Technologists often fill supervisory roles, perform more complicated research and testing, and interpret test results. They may choose to specialize in specific areas of practice. Technologists generally require a bachelor's degree in medical science, technology, biology, or another life science major.

Is laboratory technician a stressful job?

Despite fairly high levels of job satisfaction among lab technicians, stress and burnout can still occur. According to an AACC survey of clinical lab technicians, over 85% of respondents reported feeling burnout at some point in their careers.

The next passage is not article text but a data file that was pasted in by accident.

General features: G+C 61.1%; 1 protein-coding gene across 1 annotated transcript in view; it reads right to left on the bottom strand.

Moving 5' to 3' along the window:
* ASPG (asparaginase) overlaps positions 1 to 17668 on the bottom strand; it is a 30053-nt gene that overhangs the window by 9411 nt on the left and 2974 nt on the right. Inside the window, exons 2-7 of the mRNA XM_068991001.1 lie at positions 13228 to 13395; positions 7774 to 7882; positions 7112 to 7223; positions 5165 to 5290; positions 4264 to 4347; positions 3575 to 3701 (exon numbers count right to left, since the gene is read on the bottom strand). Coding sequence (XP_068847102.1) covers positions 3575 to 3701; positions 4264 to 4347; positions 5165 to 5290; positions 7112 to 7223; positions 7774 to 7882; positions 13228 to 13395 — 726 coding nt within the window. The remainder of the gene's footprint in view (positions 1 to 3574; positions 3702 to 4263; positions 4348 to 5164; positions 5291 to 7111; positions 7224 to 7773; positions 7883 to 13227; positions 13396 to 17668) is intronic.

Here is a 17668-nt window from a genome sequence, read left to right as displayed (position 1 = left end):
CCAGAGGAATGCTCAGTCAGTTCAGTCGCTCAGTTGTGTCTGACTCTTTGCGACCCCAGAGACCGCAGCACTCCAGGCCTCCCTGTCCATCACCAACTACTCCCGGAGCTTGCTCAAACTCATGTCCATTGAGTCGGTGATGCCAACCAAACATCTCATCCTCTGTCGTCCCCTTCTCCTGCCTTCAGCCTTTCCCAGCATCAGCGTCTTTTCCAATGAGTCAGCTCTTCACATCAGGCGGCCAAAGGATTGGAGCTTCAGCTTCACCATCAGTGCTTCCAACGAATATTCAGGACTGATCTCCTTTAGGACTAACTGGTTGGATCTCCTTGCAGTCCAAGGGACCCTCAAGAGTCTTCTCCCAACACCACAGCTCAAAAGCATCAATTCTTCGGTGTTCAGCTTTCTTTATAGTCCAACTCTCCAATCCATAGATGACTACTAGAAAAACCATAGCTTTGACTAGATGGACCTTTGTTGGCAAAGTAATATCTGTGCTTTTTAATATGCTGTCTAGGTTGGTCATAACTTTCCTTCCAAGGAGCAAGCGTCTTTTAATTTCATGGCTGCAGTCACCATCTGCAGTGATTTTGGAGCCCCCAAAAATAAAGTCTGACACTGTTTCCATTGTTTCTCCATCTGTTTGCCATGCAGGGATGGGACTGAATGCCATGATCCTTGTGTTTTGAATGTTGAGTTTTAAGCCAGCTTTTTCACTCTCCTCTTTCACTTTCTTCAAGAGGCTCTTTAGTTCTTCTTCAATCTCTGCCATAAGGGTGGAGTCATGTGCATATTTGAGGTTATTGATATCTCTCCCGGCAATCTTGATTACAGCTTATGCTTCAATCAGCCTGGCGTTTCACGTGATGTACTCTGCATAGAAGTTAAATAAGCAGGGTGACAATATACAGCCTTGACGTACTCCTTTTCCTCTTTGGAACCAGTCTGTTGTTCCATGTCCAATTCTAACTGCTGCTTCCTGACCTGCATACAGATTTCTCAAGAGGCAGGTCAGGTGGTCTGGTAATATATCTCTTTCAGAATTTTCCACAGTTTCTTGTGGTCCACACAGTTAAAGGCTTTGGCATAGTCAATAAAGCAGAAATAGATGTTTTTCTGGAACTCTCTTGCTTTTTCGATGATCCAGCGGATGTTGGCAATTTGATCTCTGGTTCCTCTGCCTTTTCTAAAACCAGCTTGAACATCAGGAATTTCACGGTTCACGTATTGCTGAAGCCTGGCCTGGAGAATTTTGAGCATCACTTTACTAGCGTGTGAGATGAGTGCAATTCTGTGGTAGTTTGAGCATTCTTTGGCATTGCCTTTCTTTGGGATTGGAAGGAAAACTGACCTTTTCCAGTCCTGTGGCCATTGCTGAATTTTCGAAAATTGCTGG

"One of the biggest challenges is the pressure to produce accurate results quickly," explained Shaw. "It can be stressful sometimes. And working in a lab can be isolating, so it's important to have good communication and teamwork skills."

"One downside of the profession is that because not many people know it exists, there is a severe technician shortage. With a shortage comes short staffing and downward-trending morale," said England. is an advertising-supported site. Featured or trusted partner programs and all school search, finder, or match results are for schools that compensate us. This compensation does not influence our school rankings, resource guides, or other editorially-independent information published on this site.